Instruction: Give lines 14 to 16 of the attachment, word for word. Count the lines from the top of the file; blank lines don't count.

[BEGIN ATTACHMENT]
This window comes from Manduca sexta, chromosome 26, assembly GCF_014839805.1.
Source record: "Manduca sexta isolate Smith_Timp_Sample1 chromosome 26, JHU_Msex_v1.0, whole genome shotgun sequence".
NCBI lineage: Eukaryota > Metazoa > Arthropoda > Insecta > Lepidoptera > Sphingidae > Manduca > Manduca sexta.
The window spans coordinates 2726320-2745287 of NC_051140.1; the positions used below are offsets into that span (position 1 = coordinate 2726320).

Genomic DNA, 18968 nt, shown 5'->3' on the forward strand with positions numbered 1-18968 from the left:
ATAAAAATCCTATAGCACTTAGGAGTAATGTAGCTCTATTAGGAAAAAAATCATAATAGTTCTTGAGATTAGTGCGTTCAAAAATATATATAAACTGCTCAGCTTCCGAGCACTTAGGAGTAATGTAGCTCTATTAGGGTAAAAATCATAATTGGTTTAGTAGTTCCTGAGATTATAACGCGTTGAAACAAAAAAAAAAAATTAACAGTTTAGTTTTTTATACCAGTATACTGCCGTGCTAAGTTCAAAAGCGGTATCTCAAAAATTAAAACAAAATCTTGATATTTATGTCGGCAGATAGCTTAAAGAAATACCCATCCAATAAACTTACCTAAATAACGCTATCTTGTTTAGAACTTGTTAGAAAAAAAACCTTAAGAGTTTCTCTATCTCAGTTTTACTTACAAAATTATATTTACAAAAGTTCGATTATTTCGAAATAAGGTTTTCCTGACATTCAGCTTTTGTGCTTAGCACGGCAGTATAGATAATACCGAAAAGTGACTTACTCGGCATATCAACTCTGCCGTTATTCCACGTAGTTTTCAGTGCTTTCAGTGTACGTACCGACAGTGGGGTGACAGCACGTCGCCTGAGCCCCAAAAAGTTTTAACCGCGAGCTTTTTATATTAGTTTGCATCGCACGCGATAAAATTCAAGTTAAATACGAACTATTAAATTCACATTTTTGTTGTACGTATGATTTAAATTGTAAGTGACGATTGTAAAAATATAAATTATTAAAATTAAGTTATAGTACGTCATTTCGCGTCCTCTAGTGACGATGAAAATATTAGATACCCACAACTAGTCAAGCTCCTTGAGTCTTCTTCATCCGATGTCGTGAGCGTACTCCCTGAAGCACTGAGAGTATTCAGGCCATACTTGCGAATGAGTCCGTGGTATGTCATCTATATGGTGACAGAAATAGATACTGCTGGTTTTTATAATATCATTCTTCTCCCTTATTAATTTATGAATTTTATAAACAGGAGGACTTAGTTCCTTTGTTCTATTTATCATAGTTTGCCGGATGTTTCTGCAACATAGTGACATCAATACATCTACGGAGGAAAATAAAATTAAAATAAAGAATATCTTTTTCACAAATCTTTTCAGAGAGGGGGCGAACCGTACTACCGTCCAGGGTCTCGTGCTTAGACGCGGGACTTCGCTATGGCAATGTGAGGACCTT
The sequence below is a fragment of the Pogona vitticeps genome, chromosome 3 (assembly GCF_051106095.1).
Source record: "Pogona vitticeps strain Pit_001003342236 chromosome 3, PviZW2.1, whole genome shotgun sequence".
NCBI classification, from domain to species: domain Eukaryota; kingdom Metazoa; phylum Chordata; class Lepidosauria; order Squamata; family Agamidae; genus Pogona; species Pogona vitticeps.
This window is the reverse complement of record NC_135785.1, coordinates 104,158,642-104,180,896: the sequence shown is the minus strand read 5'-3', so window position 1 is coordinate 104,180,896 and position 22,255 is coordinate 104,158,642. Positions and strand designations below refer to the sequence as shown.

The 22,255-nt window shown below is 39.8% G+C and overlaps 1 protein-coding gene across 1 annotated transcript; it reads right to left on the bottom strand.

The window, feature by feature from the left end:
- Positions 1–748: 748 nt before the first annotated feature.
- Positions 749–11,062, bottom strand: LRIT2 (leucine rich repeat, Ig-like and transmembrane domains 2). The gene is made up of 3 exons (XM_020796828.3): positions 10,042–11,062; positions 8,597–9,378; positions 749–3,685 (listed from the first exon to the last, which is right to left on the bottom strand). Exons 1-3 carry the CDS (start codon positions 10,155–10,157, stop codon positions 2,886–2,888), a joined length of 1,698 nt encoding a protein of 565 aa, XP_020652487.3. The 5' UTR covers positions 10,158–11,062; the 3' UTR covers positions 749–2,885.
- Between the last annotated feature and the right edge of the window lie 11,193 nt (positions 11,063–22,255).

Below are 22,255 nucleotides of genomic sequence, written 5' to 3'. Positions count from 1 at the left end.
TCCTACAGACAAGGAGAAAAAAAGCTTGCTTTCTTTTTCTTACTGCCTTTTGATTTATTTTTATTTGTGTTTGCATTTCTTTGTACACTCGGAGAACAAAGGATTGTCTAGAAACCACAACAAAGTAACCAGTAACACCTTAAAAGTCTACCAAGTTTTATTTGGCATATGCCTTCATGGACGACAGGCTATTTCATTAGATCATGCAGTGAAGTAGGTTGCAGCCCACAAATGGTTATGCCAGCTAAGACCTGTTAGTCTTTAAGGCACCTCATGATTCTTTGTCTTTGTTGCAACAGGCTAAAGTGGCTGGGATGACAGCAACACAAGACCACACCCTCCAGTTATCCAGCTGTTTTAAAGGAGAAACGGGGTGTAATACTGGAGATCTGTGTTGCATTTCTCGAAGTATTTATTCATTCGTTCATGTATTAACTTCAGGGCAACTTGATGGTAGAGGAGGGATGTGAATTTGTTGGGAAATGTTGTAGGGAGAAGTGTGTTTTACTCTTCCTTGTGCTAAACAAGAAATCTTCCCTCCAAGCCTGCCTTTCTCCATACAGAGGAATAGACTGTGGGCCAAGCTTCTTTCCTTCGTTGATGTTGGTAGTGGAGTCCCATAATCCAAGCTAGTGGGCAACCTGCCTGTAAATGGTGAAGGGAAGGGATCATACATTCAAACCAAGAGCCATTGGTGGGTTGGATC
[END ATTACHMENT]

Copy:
- Positions 749–11,062, bottom strand: LRIT2 (leucine rich repeat, Ig-like and transmembrane domains 2). The gene is made up of 3 exons (XM_020796828.3): positions 10,042–11,062; positions 8,597–9,378; positions 749–3,685 (listed from the first exon to the last, which is right to left on the bottom strand). Exons 1-3 carry the CDS (start codon positions 10,155–10,157, stop codon positions 2,886–2,888), a joined length of 1,698 nt encoding a protein of 565 aa, XP_020652487.3. The 5' UTR covers positions 10,158–11,062; the 3' UTR covers positions 749–2,885.
- Between the last annotated feature and the right edge of the window lie 11,193 nt (positions 11,063–22,255).

Below are 22,255 nucleotides of genomic sequence, written 5' to 3'. Positions count from 1 at the left end.